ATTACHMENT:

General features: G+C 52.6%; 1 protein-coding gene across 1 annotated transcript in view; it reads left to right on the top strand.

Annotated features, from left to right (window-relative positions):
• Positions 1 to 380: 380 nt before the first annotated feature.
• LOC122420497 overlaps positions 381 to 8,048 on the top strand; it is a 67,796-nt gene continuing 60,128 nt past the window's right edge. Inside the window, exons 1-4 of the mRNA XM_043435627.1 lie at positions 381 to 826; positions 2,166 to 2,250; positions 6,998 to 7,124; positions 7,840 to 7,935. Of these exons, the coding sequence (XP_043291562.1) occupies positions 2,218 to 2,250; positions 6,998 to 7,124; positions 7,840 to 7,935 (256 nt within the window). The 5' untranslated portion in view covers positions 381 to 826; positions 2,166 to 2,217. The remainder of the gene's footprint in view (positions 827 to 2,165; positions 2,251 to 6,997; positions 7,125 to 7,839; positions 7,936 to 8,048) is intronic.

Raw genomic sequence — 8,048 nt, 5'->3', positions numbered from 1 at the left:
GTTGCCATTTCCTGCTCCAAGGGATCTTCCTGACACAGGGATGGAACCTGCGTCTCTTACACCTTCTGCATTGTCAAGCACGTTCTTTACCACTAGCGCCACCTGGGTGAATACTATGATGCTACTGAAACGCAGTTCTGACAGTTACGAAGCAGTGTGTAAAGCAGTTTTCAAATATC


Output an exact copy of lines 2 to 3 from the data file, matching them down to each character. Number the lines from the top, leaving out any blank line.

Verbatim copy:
Annotated features, from left to right (window-relative positions):
• Positions 1 to 380: 380 nt before the first annotated feature.